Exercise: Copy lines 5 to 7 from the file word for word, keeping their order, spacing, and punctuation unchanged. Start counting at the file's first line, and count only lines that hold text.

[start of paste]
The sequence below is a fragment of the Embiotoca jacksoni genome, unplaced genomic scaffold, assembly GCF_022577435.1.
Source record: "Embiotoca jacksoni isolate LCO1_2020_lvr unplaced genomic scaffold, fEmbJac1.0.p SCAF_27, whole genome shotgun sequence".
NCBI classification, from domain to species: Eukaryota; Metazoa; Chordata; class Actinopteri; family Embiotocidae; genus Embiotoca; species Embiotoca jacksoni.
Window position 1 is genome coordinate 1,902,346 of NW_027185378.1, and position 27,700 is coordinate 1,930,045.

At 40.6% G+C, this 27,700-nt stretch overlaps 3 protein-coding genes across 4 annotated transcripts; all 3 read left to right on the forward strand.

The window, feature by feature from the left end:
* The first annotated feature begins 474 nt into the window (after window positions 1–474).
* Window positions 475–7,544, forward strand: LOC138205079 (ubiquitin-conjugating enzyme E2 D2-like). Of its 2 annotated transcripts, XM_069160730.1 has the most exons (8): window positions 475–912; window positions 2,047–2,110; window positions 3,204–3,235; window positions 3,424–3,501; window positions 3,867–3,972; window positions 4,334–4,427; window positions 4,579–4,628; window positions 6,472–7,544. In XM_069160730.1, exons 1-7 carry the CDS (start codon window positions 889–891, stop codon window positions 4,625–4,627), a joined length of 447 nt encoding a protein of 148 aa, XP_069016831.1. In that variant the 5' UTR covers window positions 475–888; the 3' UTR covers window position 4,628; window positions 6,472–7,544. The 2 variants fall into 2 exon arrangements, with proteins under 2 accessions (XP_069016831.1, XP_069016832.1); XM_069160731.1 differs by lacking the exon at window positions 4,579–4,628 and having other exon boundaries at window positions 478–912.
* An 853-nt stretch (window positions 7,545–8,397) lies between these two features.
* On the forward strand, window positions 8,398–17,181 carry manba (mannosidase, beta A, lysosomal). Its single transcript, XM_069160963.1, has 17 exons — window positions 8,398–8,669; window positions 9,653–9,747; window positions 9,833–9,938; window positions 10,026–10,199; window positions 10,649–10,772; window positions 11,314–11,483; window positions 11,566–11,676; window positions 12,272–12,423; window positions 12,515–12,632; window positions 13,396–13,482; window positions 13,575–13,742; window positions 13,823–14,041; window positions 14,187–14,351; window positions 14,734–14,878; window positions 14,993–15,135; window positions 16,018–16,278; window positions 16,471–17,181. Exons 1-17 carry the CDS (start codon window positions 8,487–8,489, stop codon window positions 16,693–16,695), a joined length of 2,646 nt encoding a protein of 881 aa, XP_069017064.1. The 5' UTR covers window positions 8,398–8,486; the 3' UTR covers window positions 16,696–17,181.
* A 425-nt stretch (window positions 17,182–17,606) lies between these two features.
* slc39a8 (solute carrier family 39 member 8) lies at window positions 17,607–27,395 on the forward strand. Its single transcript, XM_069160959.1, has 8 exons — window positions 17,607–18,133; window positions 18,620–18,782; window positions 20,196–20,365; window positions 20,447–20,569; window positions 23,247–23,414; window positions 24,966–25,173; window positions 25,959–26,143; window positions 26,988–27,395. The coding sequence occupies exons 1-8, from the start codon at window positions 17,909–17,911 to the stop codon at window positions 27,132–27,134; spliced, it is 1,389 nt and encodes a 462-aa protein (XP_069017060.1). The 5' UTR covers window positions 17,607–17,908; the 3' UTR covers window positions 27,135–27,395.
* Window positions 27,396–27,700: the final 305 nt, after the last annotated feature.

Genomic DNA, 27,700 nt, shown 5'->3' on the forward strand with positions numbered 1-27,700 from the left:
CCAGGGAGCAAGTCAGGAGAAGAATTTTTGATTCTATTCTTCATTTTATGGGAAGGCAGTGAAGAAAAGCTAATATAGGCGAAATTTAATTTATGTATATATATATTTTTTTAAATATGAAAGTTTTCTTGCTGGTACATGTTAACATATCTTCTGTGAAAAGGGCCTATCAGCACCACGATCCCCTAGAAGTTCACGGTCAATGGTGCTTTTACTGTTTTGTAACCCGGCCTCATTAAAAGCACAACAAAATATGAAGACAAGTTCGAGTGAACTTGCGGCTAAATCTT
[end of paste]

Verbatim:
At 40.6% G+C, this 27,700-nt stretch overlaps 3 protein-coding genes across 4 annotated transcripts; all 3 read left to right on the forward strand.

The window, feature by feature from the left end:
* The first annotated feature begins 474 nt into the window (after window positions 1–474).